Sexual selection in scaled reptiles

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Garter snake

Sexual selection in scaled reptiles studies how sexual selection manifests in snakes and lizards, which constitute the order Squamata of reptiles. Each of the over three thousand snakes use different tactics in acquiring mates.[1] Ritual combat between males for the females they want to mate with includes topping, a behavior exhibited by most viperids in which one male will twist around the vertically elevated fore body of its opponent and forcing it downward. It is common for neck biting to occur while the snakes are entwined.[2]

Male-male competition[edit]

Snakes[edit]

Japanese striped snake
Green Anaconda
Garter snake

In the species Japanese striped snake (Elaphe quadrivirgata) involves males maintaining body contact with their opponent and exerting pressure by pushing, topping, or entwining in order to subdue him.[2]

Male snakes implore a variety of strategies to help them entice the female into mating. The red-sided garter snake (Thamnophis sirtalis) population in Alberta, Canada hibernates for the majority of the year, emerging in early May to copulate and feed. The communal dens have been observed to reach populations of thousands, with females often dispersing from the den rapidly to try and avoid being attacked by a flurry of males.[3] Males must then rely on pheromone-based tracking to locate the females. When multiple males come into contact with a female intra-sexual competition often occurs. Snake species that have largely male-biased sex ratios often have high levels of male-male competition.[4] Males may be under strong selection for the development of a variety of characteristics that aid them in acquiring a mate.[5] The most successful males are the ones that display the most vigor in their efforts.[1] Males who are able to align their body and cloaca, the joint outlet of the reproductive and digestive system, with that of the female for the longest period of time are often the most successful.[6] While attempting cloacal alignment, a male entices a female by pressing his chin along the length of her body and continually attempting to intertwine his own tail with hers. At the same time, the male tries to prevent other males from breeding with the female, using his body to block their access.[1]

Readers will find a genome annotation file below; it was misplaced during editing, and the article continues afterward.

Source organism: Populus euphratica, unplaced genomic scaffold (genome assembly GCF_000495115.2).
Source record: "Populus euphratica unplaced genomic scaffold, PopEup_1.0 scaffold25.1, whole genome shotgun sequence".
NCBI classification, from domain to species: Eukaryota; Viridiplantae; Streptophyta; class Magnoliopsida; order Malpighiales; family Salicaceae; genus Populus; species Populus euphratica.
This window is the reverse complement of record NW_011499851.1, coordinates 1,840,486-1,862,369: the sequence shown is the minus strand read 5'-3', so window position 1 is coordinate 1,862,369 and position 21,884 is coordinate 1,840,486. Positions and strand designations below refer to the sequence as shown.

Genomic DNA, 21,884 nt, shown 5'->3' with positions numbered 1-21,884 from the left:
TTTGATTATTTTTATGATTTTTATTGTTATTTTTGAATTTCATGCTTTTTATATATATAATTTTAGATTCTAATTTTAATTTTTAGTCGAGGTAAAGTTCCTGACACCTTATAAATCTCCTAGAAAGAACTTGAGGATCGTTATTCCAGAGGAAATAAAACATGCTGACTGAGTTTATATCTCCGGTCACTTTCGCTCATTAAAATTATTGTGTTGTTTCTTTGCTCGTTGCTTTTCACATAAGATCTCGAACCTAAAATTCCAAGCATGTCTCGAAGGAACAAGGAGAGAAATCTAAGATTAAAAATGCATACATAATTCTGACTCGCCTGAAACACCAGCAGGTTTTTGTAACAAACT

When copulation is achieved, a male implements a coercive mating strategy known as caudocephalic waving. The male garter snake strikes his own body against the female in quick repeated intervals. These strikes drive anoxic air from the non-respiratory lung of the female into her respiratory lungs, causing an increase in her stress level. The increase in stress level causes cloacal gaping, allowing for the courting male to more easily insert his reproductive organ into the female.[1]

Snake mating systems are generally believed to be polygynous, where males copulate with multiple females. Many researchers have assumed that multiple male courtships are successful without providing paternity evidence,[7] and mating systems may be more polyandrous, supported by studies of the green anaconda (Eunectes murinus). A population containing hundreds of marked anacondas was observed over a period of several years with forty-five mating aggregations studied. When a female anaconda is ready to find a mate, she lies in an area of shallow water or mud until a male approached her. Some mating aggregations recorded up to thirteen individual males attempting to court the female at once. These interactions sometimes lasted for periods of up to a month, showing that the males put a large amount of their energy into mating attempts. Observation after copulation recorded no evidence of a male anaconda mating with multiple females or even searching for another female after mating.[7] High-energy cost of courting is also apparent in the red-sided garter snake, where the most vigorous males would succeed in copulation.[1] The intensity and amount of energy that male snakes put forth into the courting of females provides evidence for a polyandrous mating system among snake species.

Lizards[edit]

White's skink
Common collared lizard
An agamid